New York Magazine (Vulture)'s Scores

For 2,242 reviews, this publication has graded:
  • 46% higher than the average critic
  • 2% same as the average critic
  • 52% lower than the average critic
On average, this publication grades 0.7 points higher than other critics. (0-100 point scale)
Average Movie review score: 63
Highest review score: 100 Amour
Lowest review score: 0 Only God Forgives
Score distribution:
2242 movie reviews
  1. To my taste, the movie finally feels rather one-dimensional, basic. But there’s no disputing its awful power.
  2. A pretentious and stilted but weirdly compelling blend of sins-of-the-parent saga and horror movie.
  3. Cunningham's depth of feeling transformed the book's premise into something beyond sniggers or camp, and the best moments in the movie, which was directed by theater veteran Michael Mayer in his film debut and adapted by Cunningham, have a similar emotional charge.
  4. The Eagle is furiously unsettled-thematically, temporally, meteorologically. Wild-eyed, long-haired Brits leap atop the Romans' shields as the soldiers blindly hack away, the bodies so close that you can barely tell the victor from the vanquished. The battles in the fog and rain have a hallucinatory power.
  5. It’s Rylance who keeps Bridge of Spies standing. He gives a teeny, witty, fabulously non-emotive performance, every line musical and slightly ironic — the irony being his forthright refusal to deceive in a world founded on lies.
  6. For much of its running time, The Homesman doesn’t quite seem to know where it’s going. But once it actually gets there, it attains a hardscrabble nobility.
  7. Pain & Gain gives you a rush while at the same time making you queasy about how you’re getting off.
  8. As he delivered his climactic sermon in the Israeli desert, I murmured, "Amen, brother." Religulous is a religious experience.
  9. Soderbergh tends to get one big idea - a thesis idea - per film and stick with it even when a touch more flexibility would help. Here it's that non-kinetic camera, which he's so wedded to that parts of the film seem underenergized, like a cheap seventies or early eighties picture you'd catch at two in the morning on Cinemax's tenth most popular channel.
  10. Its focus--the children--are not even onscreen very much. But their ghosts are everywhere, and the pain of the film is primal.
  11. The problem — not fatal — with The Walk is that the narrative wire droops between the movie’s opening and final sequences.
  12. Like much of Romanian cinema, Aferim!’s narrative and stylistic gambit doesn’t quite click until the final scenes.
  13. Rahim is an exciting, unpredictable presence, and Arestrup’s César has a stature that’s nearly Shakespearean.
  14. In the end, Turbo is an unambitious movie about a very ambitious character, but it has an infectious sense of fun. Don’t expect too much from it, and you’ll be pleasantly surprised.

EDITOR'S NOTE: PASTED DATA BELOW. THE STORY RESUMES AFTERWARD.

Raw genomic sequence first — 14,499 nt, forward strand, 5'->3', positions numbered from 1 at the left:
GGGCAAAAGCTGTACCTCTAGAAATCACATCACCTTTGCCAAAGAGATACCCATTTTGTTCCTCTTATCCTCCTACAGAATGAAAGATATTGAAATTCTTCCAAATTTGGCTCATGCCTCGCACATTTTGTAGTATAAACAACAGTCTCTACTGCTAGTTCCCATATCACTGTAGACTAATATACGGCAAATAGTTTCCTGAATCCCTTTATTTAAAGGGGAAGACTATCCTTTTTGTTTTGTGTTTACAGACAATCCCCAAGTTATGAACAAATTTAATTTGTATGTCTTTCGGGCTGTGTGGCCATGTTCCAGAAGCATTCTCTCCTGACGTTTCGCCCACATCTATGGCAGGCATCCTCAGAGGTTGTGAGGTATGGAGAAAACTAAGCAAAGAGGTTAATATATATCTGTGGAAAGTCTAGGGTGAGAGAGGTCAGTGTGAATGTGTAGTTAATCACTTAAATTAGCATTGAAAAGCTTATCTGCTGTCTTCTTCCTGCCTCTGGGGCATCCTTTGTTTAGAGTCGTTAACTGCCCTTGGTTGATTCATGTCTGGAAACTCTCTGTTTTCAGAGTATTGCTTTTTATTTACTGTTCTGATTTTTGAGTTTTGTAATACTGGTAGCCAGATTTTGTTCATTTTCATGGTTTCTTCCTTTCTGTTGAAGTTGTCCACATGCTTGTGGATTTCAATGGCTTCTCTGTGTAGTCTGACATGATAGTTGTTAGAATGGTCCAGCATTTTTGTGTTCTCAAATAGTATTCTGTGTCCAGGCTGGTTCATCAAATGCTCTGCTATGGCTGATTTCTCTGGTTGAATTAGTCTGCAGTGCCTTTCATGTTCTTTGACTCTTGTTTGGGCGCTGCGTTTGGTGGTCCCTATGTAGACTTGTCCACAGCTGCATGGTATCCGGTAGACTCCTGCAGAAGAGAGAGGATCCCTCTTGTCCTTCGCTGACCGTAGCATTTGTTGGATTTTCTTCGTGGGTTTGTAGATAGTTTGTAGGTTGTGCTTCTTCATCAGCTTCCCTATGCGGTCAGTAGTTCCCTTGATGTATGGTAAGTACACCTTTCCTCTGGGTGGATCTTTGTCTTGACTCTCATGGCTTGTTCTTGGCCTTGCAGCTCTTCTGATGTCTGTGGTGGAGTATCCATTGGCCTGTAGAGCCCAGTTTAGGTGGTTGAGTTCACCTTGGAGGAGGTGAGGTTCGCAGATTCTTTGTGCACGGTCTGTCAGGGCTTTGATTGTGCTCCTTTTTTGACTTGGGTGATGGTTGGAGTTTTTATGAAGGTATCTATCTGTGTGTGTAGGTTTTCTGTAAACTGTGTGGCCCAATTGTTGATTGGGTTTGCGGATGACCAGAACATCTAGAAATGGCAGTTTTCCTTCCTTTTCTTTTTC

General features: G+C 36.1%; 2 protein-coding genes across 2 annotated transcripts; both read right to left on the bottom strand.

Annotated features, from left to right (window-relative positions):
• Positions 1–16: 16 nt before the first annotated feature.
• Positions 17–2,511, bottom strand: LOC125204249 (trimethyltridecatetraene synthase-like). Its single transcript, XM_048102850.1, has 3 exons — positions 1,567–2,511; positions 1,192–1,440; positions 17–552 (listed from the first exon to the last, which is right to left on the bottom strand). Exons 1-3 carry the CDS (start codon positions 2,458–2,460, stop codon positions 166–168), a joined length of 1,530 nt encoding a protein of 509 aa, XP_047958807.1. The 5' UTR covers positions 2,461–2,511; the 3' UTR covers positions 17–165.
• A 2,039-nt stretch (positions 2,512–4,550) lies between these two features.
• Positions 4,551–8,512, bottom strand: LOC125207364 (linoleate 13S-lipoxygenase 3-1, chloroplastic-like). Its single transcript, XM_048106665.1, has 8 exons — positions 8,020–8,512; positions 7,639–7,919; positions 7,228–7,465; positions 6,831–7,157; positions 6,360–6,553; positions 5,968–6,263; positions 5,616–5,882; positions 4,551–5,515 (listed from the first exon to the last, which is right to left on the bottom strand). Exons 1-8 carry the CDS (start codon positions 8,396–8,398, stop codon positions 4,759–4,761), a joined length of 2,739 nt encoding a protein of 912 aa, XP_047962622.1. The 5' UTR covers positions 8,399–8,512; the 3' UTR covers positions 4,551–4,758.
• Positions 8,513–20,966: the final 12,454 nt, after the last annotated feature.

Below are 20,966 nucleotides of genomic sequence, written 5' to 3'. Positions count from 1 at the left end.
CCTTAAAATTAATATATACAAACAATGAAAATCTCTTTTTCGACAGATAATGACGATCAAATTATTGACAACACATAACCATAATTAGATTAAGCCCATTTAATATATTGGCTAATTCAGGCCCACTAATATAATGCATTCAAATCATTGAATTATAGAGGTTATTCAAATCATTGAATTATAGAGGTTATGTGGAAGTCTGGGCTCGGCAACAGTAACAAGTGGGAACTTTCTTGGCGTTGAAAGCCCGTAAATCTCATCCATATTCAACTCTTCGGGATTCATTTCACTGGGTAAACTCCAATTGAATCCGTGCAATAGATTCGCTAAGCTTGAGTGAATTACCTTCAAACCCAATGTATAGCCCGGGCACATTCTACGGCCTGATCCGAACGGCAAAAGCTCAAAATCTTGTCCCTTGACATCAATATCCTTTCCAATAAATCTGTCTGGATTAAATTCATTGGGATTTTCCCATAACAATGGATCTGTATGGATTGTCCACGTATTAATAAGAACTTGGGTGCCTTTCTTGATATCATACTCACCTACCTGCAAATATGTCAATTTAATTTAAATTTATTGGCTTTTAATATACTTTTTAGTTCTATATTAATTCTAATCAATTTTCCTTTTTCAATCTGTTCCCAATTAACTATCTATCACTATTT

15. Broadly, this is a coming-of-age movie in the "Diner" mold: Trier tracks Phillip and Erik and a few of their pals as they stagger into a world that can't be attuned to their (male adolescent) expectations--especially in regard to women.
  16. It's outlandish, hilariously overripe, and possibly sexist: You'd expect no less from Craig Brewer, the writer and director who made the passionate case for how hard it is out there for a pimp. But I loved the picture's tabloid energy and heart.
  17. Eminently disposable, but that's its charm. It stays with you just long enough to make you smile.
  18. Bully is repetitive and not especially artful, but children who allow themselves to see the world through the eyes of the film's victims will never be the same.
  19. Pleasingly shaggy.
  20. Jackson's wonderfully nuanced, witty performance, and a few unexpected plot turns, give Coach Carter a subtext that helps complicate such knee-jerk oversimplifications, redeeming the role with energetic humor and a loose-limbed grace.
  21. Michael Apted's Amazing Grace is a beautifully chiseled blunt instrument. No, it's not subtle, but how subtle was slavery?
  22. Sex and the City: The Motion Picture is a joyful wallow. And it's more: In this summer of do-overs (The Incredible Hulk, a new Batman versus a new Joker), it's what the series finale should have been.
  23. Our Brand is Crisis hits a lot of clunky notes and the end is unforgivably cornball, but it’s still one of the liveliest political black comedies I’ve seen in a while. The pacing is lickety-split, the talk is boisterous, and the cast is all aces.
  24. By turns desperately funny and unfunnily desperate?
  25. It's one of the few tween movies that isn't in your face; its limpness becomes appealing.
    • 67 Metascore
    • 70 Critic Score
    Intriguing and entertaining despite some rough edges, Dan Katzir’s documentary profits immeasurably from the ancient Spaisman’s genuine charisma.
  26. Not a lot happens, and yet, as in the best so-called “slice of life” stories, you feel one way of life ending and another struggling to be born. The little that happens is enough.
  27. del Toro blends agit-prop politics and ghoulishness without making the entire enterprise seem silly.
  28. With Allied, Robert Zemeckis has fashioned a good old-fashioned World War II romantic espionage movie, but that wouldn’t matter a damn if the leads weren’t beautiful and didn’t look great in period clothes. They are and they do.
  29. This is not a rich, novelistic tapestry of humanity; this is a solipsistic world, enclosed on all sides by the director’s ego. But the entrapment is vivid and poignant. Look past all the beautiful people fucking, and you realize that Love is sad in all the right ways.

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